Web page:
Liability in trucking accidents is one of the primary concerns when facing injuries and property damage from the large or commercial truck that destroys the car and leads to physical injury. Holding the correct party responsible for the damage is of the utmost importance to recover from the incident and acquire all necessary compensation.
Trucking accidents involve many individuals and at least one company or agency depending on what type of trucker drives the vehicle. For commercial trucks, the driver may hire on through a company that transfers and ships equipment or items, but he or she may also drive as an independent contractor without a connection to an agency. In these situations, the trucker may remain solely liable for the incident. Knowing which connection exists is vital for the victim in seeking compensation. A truck accident attorney may investigate the matter to determine who is at fault.
Truck Accident Liability: Who Could Potentially Be Responsible?
The driver of a large truck may hold liability in an accident for many reasons. He or she may break the law, have an operational issue within the truck or become distracted. If he or she consumes drugs or alcohol, he or she may remain accountable for damages caused solely. Other factors may increase the chances of an accident to include long hours in a single trip, driving at night, drowsy driving and health conditions. Often, it is the truck driver held liable for the injury or property damage without any other person or company at fault.
The Trucking Company
The company that hires a trucker is often the responsible party. Proving this is difficult unless an expert or the lawyer is able to expose certain matters. These issues may include an inspection that is incomplete, the company cutting corners around safety, unrealistic expectations that push the driver further than he or she should and attempt to meet deadlines that cause the incident. Many investigations demonstrate that the trucking company and a manufacturer share liability in an incident due to faulty equipment and cutting corners to increase speed. An expert witness and the lawyer may uncover these elements during an investigation into the company after an accident.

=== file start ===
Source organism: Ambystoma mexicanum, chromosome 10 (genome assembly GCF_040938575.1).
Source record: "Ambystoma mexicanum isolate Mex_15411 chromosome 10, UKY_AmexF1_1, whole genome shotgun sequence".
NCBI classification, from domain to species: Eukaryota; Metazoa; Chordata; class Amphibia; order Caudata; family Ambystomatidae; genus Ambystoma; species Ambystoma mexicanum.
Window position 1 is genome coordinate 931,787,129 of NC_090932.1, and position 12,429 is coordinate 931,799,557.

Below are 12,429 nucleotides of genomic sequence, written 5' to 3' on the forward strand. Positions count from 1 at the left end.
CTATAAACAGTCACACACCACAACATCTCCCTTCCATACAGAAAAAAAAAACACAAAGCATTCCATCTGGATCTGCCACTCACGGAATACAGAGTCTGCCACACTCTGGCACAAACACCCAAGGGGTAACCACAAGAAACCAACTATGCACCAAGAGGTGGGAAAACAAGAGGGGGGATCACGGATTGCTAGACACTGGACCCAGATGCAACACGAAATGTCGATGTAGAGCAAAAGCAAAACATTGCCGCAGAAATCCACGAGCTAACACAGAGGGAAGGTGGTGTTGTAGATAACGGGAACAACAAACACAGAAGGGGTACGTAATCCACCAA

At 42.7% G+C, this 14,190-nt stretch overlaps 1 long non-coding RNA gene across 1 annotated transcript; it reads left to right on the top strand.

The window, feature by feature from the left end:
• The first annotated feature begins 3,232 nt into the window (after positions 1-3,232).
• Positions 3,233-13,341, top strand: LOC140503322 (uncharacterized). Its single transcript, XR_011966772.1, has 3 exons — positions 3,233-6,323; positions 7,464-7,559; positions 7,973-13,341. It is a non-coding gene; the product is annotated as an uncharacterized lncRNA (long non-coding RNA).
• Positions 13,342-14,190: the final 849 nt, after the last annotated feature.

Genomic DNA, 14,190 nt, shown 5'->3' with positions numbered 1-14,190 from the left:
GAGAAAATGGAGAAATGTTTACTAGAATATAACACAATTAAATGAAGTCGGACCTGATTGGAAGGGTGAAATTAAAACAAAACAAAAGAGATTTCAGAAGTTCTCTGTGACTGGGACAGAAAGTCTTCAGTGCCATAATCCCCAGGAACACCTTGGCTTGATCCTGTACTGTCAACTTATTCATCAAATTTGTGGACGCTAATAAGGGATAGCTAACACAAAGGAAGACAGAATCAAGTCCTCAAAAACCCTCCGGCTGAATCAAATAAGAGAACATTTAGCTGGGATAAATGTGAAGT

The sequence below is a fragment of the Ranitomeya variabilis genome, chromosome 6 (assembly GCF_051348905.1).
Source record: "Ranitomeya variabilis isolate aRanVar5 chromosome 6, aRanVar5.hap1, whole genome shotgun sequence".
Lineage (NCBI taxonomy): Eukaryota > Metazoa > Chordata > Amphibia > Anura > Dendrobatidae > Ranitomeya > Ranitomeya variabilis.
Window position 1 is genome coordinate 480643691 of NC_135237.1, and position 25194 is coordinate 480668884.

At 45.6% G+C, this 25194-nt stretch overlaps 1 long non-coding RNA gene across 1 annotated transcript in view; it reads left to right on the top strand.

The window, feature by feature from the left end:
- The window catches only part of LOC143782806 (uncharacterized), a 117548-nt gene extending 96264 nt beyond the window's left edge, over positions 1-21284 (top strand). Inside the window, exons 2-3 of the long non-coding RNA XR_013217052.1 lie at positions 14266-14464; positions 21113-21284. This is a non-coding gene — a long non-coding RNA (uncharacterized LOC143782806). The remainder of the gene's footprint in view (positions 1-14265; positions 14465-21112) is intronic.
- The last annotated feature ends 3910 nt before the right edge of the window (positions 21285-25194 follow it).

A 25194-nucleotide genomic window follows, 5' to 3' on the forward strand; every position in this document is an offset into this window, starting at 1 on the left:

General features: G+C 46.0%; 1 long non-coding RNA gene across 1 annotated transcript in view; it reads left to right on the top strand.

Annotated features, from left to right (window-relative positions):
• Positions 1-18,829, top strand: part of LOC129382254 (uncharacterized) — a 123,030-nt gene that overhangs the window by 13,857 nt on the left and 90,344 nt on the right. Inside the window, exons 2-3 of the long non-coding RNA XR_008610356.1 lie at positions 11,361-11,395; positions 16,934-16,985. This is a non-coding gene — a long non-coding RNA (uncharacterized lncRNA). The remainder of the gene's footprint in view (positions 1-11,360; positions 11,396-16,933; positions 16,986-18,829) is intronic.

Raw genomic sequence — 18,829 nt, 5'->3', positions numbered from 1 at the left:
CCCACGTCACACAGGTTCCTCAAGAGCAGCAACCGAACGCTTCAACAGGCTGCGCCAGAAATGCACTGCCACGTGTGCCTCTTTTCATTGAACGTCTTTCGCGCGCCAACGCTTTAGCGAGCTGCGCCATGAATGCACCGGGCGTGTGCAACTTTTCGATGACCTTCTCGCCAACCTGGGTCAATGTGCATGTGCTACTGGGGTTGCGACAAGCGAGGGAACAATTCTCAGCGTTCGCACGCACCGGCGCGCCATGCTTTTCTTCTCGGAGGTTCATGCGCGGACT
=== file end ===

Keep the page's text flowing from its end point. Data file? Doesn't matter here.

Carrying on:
The Owner of the Truck
If the trucking company does not own the truck but uses it and provides the vehicle for a trucker, the owner may hold liability in a trucking incident. The owner may have a responsibility in inspecting the machine, checking the engine, upkeep with tires and the internal workings of the truck. The individual that owns the truck must maintain the necessary parts to include brakes, fluids inside the vehicle and even the tires and electronic system. Federal regulations govern the inspection and maintenance of these trucks. Without following these steps as the federal government specifies, the owner may become liable for damages.
The Cargo Loaders or Manufacturer
Some accidents involve the cargo on the truck. If the loader did not fully inspect the cargo and secure it properly, the loader may become liable when the boxes or equipment falls off and damages another vehicle or causes injury. Additionally, the manufacturer of parts of the truck may hold liability if there is a defect that causes an accident. The parts batch could malfunction and lead to a tire blowout, mechanical failure or faulty brakes. In these situations, the manufacturer of the parts retains liability and is often responsible for paying damages to the victim.
Truck Accident Lawyer
Establishing liability in a truck accident can be challenging. With a thorough investigation and gathering of evidence, a truck accident attorney like Brandon J Broderick, Attorney at Law, can discover the true responsible and at-fault party to hold accountable. If you’ve been a victim of a truck accident, we can help. Contact us or call us at 201-298-4373 for a free consultation.